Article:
BTLA

B and T lymphocyte attenuator (BTLA) was identified as another negative checkpoint regulator in the IgSF structurally related to CTLA-4 and PD-1.

Background


An Overview of B and T Lymphocyte Attenuator (BTLA)

B and T lymphocyte attenuator (BTLA) was identified as a negative checkpoint regulator in the IgSF. BTLA is the third inhibitory molecule found in CD28 family, mainly expressed on the surface of B & T cells, macrophages and other cells. BTLA produces inhibitory signals, which can lead to autoimmune disease and immune tolerance. The known inhibitory cosine excitons include cytotoxic T lymphocyte-associated antigen-4 (CTLA-4), programmed death-1 (PD-1), T cell immunoglobulin and mucin domain 3 (Tim-3), et al. BTLA has a similar structure to that of the CTLA-4, PD-1, but their expression is different. CTLA-4 and PD-1 were not expressed on resting T cells, but increased gradually after activation, while BTLA was constitutively expressed on resting T cells and continued to express after activation. BTLA signal could inhibit the proliferation of CD3 activated T cells and CHO cells which secreted the ligand HVEM and could bind to BTLA on the surface of T cells and decrease the proliferation of T cells.

Inhibition of BTLA

It was found that the combination of high immunogenicity vaccine expressing E7 and HSV-1 glycoprotein d could block the signal transduction of BTLA-HVEM and result in strong immune activity of CD8 T cells. In addition, the combination of soluble BTLA (sBTLA) and heat shock protein 70 (HSP70) also inhibited the expression of BTLA and enhanced the immune response. sBTLA could compete with BTLA in HVEM. The HSP70 vaccine could enhance Th1 cell function and promote the secretion of cytokines IL-2 and IFN-γ.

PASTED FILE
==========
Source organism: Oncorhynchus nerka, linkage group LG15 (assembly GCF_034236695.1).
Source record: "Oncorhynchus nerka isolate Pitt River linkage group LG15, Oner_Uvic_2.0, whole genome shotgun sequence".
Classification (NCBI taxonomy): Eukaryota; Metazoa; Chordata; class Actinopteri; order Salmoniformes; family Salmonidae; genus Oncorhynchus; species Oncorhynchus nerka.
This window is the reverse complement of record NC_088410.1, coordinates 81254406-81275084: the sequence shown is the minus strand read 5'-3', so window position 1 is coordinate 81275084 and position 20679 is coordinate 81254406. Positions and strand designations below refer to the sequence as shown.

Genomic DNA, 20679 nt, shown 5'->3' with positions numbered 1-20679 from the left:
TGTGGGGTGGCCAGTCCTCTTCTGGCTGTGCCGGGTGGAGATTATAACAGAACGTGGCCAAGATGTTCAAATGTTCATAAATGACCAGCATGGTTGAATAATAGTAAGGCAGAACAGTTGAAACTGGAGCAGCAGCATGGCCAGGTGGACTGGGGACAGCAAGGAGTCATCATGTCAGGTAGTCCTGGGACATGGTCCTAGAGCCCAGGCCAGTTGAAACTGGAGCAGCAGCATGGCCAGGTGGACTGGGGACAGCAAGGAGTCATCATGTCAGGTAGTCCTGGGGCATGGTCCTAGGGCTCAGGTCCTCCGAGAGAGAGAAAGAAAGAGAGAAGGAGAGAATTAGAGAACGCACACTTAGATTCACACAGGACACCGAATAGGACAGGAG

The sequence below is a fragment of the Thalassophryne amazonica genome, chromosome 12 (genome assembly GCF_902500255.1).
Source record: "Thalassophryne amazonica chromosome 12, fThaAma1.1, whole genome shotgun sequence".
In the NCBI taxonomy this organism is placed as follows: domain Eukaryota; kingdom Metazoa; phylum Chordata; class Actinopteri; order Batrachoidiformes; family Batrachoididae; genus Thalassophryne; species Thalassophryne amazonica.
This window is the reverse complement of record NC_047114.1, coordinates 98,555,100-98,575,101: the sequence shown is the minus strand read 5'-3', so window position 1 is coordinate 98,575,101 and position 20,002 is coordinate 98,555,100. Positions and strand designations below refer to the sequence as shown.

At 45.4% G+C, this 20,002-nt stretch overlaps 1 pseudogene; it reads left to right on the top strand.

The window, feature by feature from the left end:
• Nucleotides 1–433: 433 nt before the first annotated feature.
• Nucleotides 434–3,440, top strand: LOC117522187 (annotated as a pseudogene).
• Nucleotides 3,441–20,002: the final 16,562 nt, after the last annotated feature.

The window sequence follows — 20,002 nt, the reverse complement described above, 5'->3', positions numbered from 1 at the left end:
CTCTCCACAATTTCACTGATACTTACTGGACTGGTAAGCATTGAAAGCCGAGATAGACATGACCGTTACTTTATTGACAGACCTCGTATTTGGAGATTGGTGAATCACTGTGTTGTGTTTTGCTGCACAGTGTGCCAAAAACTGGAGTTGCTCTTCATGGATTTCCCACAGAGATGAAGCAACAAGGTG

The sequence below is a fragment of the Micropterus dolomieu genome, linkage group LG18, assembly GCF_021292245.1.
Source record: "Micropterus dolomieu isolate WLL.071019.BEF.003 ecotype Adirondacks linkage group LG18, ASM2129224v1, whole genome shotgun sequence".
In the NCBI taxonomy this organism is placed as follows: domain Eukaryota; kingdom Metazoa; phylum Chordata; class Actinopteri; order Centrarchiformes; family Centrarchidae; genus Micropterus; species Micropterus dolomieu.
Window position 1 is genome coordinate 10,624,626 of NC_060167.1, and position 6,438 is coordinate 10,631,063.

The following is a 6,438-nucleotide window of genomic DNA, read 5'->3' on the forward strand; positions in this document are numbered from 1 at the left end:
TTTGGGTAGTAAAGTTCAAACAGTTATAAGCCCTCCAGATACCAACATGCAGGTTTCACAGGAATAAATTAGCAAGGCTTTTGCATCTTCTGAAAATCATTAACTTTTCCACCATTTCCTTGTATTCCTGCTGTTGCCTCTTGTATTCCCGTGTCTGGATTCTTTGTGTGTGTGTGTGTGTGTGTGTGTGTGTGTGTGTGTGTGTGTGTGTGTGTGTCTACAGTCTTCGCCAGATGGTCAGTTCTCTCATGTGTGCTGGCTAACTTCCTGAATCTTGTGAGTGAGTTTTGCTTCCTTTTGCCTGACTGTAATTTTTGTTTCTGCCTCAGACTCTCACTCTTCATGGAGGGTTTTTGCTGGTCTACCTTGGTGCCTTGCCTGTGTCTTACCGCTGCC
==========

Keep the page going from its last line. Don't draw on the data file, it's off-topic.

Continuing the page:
Autophagy and BTLA

The immune response of the organism is regulated by the activation and suppression signals. BTLA and its activated signal pathway mainly exert immunosuppressive effect in cellular and humoral immunity, induce immune tolerance, and is closely related to the occurrence and development of autoimmune diseases such as rheumatoid arthritis, AIDS and other infectious diseases, as well as tumor and graft versus host disease, etc. The regulation of BTLA signaling pathway is expected to be used for immunotherapy of related diseases.

References:

Cheng Xiaoxing, Jiang Jing. A. (2012). The role of BTLA signaling pathway in immune regulation. Modern immunology. 32(3);257-260

Wang Yueying, Zhang Shijie et al. A. (2010). Regulatory role of BTLA signal in the initiation and early phase of T cell activation. Chinese Journal of Immunology. 26(4);304-308